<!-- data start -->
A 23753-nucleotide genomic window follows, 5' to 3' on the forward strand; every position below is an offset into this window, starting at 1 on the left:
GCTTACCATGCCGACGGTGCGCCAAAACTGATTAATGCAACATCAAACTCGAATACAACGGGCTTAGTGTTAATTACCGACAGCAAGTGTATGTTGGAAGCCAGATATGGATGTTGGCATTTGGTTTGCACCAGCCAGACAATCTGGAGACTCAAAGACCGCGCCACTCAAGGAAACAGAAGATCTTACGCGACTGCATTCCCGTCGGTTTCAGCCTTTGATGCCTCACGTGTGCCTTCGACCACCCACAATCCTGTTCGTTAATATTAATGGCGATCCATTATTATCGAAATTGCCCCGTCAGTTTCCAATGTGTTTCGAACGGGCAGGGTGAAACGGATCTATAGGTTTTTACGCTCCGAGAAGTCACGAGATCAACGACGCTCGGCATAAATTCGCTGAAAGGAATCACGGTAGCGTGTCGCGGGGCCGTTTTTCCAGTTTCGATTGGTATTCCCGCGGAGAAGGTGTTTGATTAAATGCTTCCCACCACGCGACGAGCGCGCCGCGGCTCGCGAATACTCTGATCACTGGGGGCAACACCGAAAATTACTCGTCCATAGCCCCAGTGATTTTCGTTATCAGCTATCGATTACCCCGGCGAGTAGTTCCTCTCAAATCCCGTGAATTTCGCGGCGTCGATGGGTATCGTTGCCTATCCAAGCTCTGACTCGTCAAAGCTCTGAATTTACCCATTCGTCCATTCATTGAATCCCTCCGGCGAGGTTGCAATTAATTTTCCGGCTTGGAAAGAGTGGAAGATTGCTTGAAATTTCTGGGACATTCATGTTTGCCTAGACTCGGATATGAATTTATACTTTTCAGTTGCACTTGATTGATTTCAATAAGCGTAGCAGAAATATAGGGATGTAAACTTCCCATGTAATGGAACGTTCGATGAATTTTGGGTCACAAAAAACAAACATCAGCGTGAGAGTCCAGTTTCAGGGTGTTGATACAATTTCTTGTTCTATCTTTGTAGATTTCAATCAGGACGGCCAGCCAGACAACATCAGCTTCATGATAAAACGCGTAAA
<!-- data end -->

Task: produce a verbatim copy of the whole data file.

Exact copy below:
A 23753-nucleotide genomic window follows, 5' to 3' on the forward strand; every position below is an offset into this window, starting at 1 on the left:
GCTTACCATGCCGACGGTGCGCCAAAACTGATTAATGCAACATCAAACTCGAATACAACGGGCTTAGTGTTAATTACCGACAGCAAGTGTATGTTGGAAGCCAGATATGGATGTTGGCATTTGGTTTGCACCAGCCAGACAATCTGGAGACTCAAAGACCGCGCCACTCAAGGAAACAGAAGATCTTACGCGACTGCATTCCCGTCGGTTTCAGCCTTTGATGCCTCACGTGTGCCTTCGACCACCCACAATCCTGTTCGTTAATATTAATGGCGATCCATTATTATCGAAATTGCCCCGTCAGTTTCCAATGTGTTTCGAACGGGCAGGGTGAAACGGATCTATAGGTTTTTACGCTCCGAGAAGTCACGAGATCAACGACGCTCGGCATAAATTCGCTGAAAGGAATCACGGTAGCGTGTCGCGGGGCCGTTTTTCCAGTTTCGATTGGTATTCCCGCGGAGAAGGTGTTTGATTAAATGCTTCCCACCACGCGACGAGCGCGCCGCGGCTCGCGAATACTCTGATCACTGGGGGCAACACCGAAAATTACTCGTCCATAGCCCCAGTGATTTTCGTTATCAGCTATCGATTACCCCGGCGAGTAGTTCCTCTCAAATCCCGTGAATTTCGCGGCGTCGATGGGTATCGTTGCCTATCCAAGCTCTGACTCGTCAAAGCTCTGAATTTACCCATTCGTCCATTCATTGAATCCCTCCGGCGAGGTTGCAATTAATTTTCCGGCTTGGAAAGAGTGGAAGATTGCTTGAAATTTCTGGGACATTCATGTTTGCCTAGACTCGGATATGAATTTATACTTTTCAGTTGCACTTGATTGATTTCAATAAGCGTAGCAGAAATATAGGGATGTAAACTTCCCATGTAATGGAACGTTCGATGAATTTTGGGTCACAAAAAACAAACATCAGCGTGAGAGTCCAGTTTCAGGGTGTTGATACAATTTCTTGTTCTATCTTTGTAGATTTCAATCAGGACGGCCAGCCAGACAACATCAGCTTCATGATAAAACGCGTAAA